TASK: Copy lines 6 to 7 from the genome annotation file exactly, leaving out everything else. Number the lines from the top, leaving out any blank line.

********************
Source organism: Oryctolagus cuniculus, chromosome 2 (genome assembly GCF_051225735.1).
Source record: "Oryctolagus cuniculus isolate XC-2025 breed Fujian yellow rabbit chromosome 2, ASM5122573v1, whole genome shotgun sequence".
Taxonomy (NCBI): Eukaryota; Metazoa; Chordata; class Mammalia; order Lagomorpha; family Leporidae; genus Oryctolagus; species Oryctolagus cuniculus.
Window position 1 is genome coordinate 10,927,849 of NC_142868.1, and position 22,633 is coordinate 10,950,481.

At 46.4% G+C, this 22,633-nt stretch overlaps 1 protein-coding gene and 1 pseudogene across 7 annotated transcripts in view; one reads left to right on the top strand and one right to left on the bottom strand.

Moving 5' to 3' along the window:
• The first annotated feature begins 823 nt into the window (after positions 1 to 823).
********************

Moving 5' to 3' along the window:
• The first annotated feature begins 823 nt into the window (after positions 1 to 823).